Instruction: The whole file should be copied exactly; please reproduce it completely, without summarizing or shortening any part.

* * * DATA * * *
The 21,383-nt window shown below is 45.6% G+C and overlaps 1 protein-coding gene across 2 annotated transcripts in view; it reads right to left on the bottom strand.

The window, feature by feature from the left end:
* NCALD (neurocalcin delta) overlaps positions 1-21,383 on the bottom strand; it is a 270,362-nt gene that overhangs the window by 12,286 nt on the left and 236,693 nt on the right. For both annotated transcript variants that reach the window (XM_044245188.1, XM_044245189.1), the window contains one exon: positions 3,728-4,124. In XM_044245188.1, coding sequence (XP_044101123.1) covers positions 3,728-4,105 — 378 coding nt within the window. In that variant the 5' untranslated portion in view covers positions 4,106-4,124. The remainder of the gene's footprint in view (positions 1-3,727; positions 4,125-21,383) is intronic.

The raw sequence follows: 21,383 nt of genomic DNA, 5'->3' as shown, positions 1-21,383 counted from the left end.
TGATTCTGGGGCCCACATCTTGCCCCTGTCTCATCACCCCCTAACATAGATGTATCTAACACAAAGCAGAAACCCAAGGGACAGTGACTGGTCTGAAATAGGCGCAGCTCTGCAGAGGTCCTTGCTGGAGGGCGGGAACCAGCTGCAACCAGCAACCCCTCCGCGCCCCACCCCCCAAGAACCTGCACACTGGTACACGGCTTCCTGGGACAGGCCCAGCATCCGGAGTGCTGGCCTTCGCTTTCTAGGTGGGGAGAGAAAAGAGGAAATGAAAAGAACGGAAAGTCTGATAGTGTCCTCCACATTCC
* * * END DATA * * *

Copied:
The 21,383-nt window shown below is 45.6% G+C and overlaps 1 protein-coding gene across 2 annotated transcripts in view; it reads right to left on the bottom strand.

The window, feature by feature from the left end:
* NCALD (neurocalcin delta) overlaps positions 1-21,383 on the bottom strand; it is a 270,362-nt gene that overhangs the window by 12,286 nt on the left and 236,693 nt on the right. For both annotated transcript variants that reach the window (XM_044245188.1, XM_044245189.1), the window contains one exon: positions 3,728-4,124. In XM_044245188.1, coding sequence (XP_044101123.1) covers positions 3,728-4,105 — 378 coding nt within the window. In that variant the 5' untranslated portion in view covers positions 4,106-4,124. The remainder of the gene's footprint in view (positions 1-3,727; positions 4,125-21,383) is intronic.

The raw sequence follows: 21,383 nt of genomic DNA, 5'->3' as shown, positions 1-21,383 counted from the left end.
TGATTCTGGGGCCCACATCTTGCCCCTGTCTCATCACCCCCTAACATAGATGTATCTAACACAAAGCAGAAACCCAAGGGACAGTGACTGGTCTGAAATAGGCGCAGCTCTGCAGAGGTCCTTGCTGGAGGGCGGGAACCAGCTGCAACCAGCAACCCCTCCGCGCCCCACCCCCCAAGAACCTGCACACTGGTACACGGCTTCCTGGGACAGGCCCAGCATCCGGAGTGCTGGCCTTCGCTTTCTAGGTGGGGAGAGAAAAGAGGAAATGAAAAGAACGGAAAGTCTGATAGTGTCCTCCACATTCC